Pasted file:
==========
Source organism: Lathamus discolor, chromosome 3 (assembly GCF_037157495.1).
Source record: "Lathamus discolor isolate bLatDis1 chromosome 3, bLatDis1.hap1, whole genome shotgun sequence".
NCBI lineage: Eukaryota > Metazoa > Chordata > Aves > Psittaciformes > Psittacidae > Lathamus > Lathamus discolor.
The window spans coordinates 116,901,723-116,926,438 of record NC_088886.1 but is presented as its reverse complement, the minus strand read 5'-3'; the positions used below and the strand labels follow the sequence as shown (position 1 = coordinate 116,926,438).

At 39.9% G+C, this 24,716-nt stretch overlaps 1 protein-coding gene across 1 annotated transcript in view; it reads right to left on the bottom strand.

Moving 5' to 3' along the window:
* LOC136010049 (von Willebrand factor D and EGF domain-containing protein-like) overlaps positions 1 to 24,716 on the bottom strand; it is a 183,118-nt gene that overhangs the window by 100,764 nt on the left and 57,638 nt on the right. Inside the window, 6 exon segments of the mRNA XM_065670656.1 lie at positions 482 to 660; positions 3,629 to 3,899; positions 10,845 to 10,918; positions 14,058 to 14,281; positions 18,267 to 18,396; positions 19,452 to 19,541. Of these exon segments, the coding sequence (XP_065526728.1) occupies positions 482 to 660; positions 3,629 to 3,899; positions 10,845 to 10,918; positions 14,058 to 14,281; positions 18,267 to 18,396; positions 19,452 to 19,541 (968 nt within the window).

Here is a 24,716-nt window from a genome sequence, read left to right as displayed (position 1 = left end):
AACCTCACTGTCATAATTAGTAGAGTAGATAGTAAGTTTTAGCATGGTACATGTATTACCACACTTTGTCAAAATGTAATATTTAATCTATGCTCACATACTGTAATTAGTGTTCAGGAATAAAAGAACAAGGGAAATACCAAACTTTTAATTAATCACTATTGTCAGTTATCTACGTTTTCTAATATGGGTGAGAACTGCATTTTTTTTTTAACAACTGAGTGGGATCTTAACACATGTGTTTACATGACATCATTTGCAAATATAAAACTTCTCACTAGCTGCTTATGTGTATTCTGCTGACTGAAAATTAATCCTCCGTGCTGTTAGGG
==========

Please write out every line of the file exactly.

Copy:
Source organism: Lathamus discolor, chromosome 3 (assembly GCF_037157495.1).
Source record: "Lathamus discolor isolate bLatDis1 chromosome 3, bLatDis1.hap1, whole genome shotgun sequence".
NCBI lineage: Eukaryota > Metazoa > Chordata > Aves > Psittaciformes > Psittacidae > Lathamus > Lathamus discolor.
The window spans coordinates 116,901,723-116,926,438 of record NC_088886.1 but is presented as its reverse complement, the minus strand read 5'-3'; the positions used below and the strand labels follow the sequence as shown (position 1 = coordinate 116,926,438).

At 39.9% G+C, this 24,716-nt stretch overlaps 1 protein-coding gene across 1 annotated transcript in view; it reads right to left on the bottom strand.

Moving 5' to 3' along the window:
* LOC136010049 (von Willebrand factor D and EGF domain-containing protein-like) overlaps positions 1 to 24,716 on the bottom strand; it is a 183,118-nt gene that overhangs the window by 100,764 nt on the left and 57,638 nt on the right. Inside the window, 6 exon segments of the mRNA XM_065670656.1 lie at positions 482 to 660; positions 3,629 to 3,899; positions 10,845 to 10,918; positions 14,058 to 14,281; positions 18,267 to 18,396; positions 19,452 to 19,541. Of these exon segments, the coding sequence (XP_065526728.1) occupies positions 482 to 660; positions 3,629 to 3,899; positions 10,845 to 10,918; positions 14,058 to 14,281; positions 18,267 to 18,396; positions 19,452 to 19,541 (968 nt within the window).

Here is a 24,716-nt window from a genome sequence, read left to right as displayed (position 1 = left end):
AACCTCACTGTCATAATTAGTAGAGTAGATAGTAAGTTTTAGCATGGTACATGTATTACCACACTTTGTCAAAATGTAATATTTAATCTATGCTCACATACTGTAATTAGTGTTCAGGAATAAAAGAACAAGGGAAATACCAAACTTTTAATTAATCACTATTGTCAGTTATCTACGTTTTCTAATATGGGTGAGAACTGCATTTTTTTTTTAACAACTGAGTGGGATCTTAACACATGTGTTTACATGACATCATTTGCAAATATAAAACTTCTCACTAGCTGCTTATGTGTATTCTGCTGACTGAAAATTAATCCTCCGTGCTGTTAGGG